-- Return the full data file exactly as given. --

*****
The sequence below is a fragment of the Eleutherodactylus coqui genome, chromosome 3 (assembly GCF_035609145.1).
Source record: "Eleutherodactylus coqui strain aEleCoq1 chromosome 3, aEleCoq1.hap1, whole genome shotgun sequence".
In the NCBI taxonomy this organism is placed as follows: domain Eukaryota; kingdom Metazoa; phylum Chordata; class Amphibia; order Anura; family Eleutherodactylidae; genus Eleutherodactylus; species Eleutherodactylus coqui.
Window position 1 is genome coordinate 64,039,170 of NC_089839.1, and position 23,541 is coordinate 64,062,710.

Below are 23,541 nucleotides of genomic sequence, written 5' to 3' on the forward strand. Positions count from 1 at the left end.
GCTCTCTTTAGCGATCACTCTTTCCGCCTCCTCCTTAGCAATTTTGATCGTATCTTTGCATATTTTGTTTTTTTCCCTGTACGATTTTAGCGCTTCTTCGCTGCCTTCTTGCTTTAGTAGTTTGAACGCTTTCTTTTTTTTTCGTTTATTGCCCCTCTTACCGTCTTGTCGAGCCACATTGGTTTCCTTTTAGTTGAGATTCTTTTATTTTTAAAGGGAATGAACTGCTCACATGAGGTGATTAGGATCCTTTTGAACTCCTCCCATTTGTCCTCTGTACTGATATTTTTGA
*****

The sequence below is a fragment of the Eleutherodactylus coqui genome, chromosome 3 (assembly GCF_035609145.1).
Source record: "Eleutherodactylus coqui strain aEleCoq1 chromosome 3, aEleCoq1.hap1, whole genome shotgun sequence".
In the NCBI taxonomy this organism is placed as follows: domain Eukaryota; kingdom Metazoa; phylum Chordata; class Amphibia; order Anura; family Eleutherodactylidae; genus Eleutherodactylus; species Eleutherodactylus coqui.
Window position 1 is genome coordinate 64,039,170 of NC_089839.1, and position 23,541 is coordinate 64,062,710.

Below are 23,541 nucleotides of genomic sequence, written 5' to 3' on the forward strand. Positions count from 1 at the left end.
GCTCTCTTTAGCGATCACTCTTTCCGCCTCCTCCTTAGCAATTTTGATCGTATCTTTGCATATTTTGTTTTTTTCCCTGTACGATTTTAGCGCTTCTTCGCTGCCTTCTTGCTTTAGTAGTTTGAACGCTTTCTTTTTTTTTCGTTTATTGCCCCTCTTACCGTCTTGTCGAGCCACATTGGTTTCCTTTTAGTTGAGATTCTTTTATTTTTAAAGGGAATGAACTGCTCACATGAGGTGATTAGGATCCTTTTGAACTCCTCCCATTTGTCCTCTGTACTGATATTTTTGA